# Definition talk:Trace (Field Theory)

## N or T

Here the trace is denoted with $N$, but this is the symbol I've always seen to denote the norm of an element. I suggest to change $N$ by $T$ or $Tr$.--Dan232 15:06, 14 March 2012 (EDT)

- $\operatorname{Tr}$ works for me. Anyone else? --prime mover 15:13, 14 March 2012 (EDT)

$\operatorname{tr}$ and $\operatorname{Tr}$ have my preference. --Lord_Farin 17:53, 14 March 2012 (EDT)

## Definition page for Trace

Careful here, the redirect page is called Definition:Trace of Linear Operator, but "Linear operator" is defined on $\mathsf{Pr} \infty \mathsf{fWiki}$ to mean a linear transformation from a space **specifically to itself**, so recommended that, in order to make sure the terminology is **completely** internally consistent, a rename to Definition:Trace of Linear Transformation may be in order.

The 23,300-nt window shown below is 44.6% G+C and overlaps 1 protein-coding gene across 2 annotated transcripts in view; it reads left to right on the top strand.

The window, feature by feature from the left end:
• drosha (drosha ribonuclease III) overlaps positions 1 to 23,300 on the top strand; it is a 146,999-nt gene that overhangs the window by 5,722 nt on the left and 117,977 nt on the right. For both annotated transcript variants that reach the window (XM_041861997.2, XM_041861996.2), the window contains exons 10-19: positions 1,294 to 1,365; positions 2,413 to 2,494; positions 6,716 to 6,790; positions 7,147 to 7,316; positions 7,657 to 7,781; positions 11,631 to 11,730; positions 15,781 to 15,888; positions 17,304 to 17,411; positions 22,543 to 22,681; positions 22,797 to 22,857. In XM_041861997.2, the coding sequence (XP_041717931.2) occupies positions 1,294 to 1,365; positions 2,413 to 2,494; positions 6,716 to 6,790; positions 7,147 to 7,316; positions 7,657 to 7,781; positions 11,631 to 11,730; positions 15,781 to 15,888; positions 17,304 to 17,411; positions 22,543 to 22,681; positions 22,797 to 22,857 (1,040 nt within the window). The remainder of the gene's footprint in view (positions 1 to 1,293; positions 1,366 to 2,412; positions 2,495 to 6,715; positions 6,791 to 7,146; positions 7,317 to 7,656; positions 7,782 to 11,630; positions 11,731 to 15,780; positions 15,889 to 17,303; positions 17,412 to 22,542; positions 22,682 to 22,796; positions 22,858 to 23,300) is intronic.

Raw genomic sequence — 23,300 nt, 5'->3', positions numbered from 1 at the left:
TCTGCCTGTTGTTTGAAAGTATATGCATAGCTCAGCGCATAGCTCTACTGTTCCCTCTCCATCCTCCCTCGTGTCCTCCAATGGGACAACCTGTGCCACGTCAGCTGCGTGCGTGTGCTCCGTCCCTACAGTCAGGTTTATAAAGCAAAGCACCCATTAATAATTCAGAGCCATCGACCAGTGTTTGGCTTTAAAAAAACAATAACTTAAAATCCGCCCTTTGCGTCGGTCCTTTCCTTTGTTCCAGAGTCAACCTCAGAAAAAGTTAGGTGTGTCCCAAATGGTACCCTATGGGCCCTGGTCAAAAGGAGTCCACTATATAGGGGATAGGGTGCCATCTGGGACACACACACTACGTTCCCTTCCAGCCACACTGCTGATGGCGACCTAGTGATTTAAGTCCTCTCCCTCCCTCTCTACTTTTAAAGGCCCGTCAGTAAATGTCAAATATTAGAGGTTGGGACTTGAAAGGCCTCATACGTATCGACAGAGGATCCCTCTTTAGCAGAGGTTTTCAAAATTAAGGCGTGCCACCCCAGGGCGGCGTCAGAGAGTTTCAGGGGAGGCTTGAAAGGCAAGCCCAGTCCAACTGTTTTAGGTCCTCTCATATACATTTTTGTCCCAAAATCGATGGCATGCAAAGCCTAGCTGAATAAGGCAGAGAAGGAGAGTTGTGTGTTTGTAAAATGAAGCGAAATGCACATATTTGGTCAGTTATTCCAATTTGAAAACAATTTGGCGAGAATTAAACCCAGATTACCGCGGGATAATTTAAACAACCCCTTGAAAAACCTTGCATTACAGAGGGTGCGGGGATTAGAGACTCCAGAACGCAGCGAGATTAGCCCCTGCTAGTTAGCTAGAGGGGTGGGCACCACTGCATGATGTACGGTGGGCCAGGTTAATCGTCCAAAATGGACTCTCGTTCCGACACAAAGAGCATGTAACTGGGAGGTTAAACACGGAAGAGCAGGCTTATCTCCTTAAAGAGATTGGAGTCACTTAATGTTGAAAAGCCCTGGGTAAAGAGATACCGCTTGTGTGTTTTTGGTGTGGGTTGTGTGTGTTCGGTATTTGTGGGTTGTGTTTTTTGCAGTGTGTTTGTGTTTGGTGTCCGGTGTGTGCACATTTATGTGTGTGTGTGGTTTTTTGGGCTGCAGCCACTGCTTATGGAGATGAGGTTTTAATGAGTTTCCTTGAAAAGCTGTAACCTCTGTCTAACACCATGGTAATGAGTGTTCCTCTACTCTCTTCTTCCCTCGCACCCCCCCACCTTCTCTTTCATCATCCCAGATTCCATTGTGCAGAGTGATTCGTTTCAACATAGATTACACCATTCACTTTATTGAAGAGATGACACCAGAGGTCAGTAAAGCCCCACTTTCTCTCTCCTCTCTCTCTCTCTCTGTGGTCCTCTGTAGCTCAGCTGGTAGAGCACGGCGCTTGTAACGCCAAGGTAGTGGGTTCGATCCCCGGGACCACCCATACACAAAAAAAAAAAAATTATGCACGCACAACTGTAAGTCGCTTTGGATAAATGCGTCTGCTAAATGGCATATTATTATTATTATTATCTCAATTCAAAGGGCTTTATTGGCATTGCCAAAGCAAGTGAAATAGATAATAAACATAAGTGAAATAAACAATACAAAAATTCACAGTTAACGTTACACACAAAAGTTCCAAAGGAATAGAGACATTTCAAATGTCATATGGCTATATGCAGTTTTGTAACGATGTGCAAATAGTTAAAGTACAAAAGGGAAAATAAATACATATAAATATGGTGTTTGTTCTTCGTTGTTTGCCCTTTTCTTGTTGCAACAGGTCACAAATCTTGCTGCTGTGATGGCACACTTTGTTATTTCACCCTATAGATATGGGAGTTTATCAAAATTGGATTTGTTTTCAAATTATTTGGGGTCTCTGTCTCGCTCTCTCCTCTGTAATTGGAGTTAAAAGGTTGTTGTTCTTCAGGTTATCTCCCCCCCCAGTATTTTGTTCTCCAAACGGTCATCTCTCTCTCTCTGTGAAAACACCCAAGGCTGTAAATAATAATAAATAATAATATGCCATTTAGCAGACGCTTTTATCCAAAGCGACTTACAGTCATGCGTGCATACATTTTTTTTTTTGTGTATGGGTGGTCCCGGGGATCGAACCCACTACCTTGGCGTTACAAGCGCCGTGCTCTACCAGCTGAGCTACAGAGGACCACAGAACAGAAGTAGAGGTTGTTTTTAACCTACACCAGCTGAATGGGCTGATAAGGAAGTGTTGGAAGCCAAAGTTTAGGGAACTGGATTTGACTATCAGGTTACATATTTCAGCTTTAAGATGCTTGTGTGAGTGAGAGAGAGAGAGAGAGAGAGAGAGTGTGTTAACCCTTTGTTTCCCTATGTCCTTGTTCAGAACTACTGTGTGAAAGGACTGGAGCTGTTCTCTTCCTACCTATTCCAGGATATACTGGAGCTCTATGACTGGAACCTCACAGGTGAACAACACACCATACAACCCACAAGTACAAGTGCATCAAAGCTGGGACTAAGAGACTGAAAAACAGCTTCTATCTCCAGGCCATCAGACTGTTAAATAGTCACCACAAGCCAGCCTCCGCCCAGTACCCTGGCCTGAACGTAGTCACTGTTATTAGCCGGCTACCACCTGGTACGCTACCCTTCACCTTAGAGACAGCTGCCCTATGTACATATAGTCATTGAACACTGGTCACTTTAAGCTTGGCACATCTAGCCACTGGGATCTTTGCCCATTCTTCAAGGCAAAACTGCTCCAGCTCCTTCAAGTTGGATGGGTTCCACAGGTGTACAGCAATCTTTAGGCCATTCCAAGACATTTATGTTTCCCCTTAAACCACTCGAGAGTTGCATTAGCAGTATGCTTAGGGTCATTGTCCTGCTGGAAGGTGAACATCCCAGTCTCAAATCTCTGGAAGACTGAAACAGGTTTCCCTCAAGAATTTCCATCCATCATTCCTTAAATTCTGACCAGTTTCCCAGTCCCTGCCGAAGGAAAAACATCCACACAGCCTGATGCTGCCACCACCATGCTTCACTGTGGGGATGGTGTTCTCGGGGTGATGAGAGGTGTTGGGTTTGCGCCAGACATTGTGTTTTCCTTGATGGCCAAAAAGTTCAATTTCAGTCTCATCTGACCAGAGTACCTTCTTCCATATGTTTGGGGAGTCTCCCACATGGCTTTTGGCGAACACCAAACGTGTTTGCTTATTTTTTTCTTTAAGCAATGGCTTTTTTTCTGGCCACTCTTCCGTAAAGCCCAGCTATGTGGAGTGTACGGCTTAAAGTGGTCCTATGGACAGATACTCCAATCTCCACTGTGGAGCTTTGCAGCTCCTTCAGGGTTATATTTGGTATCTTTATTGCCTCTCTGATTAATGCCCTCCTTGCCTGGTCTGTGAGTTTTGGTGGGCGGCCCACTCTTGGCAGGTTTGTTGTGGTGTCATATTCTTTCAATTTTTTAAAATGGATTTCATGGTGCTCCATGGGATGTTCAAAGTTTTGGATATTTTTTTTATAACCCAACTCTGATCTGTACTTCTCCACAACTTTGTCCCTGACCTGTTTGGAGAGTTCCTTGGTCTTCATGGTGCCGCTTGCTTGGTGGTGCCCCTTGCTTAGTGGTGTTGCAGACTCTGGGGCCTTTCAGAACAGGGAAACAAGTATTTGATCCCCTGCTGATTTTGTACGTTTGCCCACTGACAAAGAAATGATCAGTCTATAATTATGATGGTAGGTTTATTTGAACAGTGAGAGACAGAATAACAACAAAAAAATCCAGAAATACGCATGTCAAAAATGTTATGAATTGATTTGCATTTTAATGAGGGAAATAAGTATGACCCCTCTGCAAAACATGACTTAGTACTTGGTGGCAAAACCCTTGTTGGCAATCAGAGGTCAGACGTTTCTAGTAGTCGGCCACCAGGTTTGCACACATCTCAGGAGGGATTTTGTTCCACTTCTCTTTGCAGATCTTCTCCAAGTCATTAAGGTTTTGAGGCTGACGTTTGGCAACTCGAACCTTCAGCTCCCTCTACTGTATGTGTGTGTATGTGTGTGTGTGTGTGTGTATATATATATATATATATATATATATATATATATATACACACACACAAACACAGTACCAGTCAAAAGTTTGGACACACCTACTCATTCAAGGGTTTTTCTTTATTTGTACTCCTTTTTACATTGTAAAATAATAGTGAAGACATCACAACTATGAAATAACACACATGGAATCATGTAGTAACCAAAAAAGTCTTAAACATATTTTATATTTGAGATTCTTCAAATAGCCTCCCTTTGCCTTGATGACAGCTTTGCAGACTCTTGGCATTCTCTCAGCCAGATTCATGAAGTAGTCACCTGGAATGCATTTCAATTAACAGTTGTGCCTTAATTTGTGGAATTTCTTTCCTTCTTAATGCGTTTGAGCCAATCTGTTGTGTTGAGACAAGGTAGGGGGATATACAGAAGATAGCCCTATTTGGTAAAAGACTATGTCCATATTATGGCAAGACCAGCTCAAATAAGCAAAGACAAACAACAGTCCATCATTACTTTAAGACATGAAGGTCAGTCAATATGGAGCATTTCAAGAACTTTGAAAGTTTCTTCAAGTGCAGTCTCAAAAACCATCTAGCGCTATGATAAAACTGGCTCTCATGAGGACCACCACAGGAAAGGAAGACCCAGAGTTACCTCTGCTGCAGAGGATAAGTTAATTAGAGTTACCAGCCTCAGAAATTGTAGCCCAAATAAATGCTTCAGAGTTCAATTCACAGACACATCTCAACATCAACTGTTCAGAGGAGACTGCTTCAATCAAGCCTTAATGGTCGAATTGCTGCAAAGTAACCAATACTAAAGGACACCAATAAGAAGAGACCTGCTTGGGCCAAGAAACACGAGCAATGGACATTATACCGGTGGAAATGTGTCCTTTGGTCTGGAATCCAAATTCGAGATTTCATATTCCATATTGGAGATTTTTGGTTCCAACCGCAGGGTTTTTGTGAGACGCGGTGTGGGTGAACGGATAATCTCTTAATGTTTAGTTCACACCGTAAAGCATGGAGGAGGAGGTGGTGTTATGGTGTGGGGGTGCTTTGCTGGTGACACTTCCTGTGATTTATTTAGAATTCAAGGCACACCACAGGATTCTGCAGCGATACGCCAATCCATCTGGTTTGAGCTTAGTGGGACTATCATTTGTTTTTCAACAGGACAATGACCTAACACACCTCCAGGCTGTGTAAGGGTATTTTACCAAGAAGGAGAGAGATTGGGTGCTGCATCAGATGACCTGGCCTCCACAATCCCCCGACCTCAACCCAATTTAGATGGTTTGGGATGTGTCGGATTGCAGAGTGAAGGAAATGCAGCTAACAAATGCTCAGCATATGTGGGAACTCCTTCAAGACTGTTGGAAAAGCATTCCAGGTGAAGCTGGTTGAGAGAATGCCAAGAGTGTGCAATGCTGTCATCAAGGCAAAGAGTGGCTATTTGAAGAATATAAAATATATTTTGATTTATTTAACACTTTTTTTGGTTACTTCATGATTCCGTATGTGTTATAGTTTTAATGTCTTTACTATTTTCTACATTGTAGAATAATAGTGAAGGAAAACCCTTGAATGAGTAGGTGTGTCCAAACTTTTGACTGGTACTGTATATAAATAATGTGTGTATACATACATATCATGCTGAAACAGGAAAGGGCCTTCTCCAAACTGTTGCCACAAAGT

If you understand the definition of "linear operator" to be the same as what we have defined here as "linear transformation", then this will of course need to be reconciled. --prime mover (talk) 12:17, 13 July 2017 (EDT)

- Good call. The other way around though: The trace of a linear transformation depends on the choice of bases (which is why Definition:Trace (Linear Algebra)/Linear Transformation only defines it for operators), while for linear operators it does not. --barto (talk) 12:38, 13 July 2017 (EDT)

- Right okay, so we now have Definition:Trace (Linear Algebra)/Linear Operator which is what I just renamed Definition:Trace (Linear Algebra)/Linear Transformation to, as that's what it is. If someone cares to expand the definition to the general Linear Transformation then no doubt they could do it if they wanted, but for now Definition:Trace (Linear Algebra)/Linear Transformation can be disregarded. --prime mover (talk) 14:23, 13 July 2017 (EDT)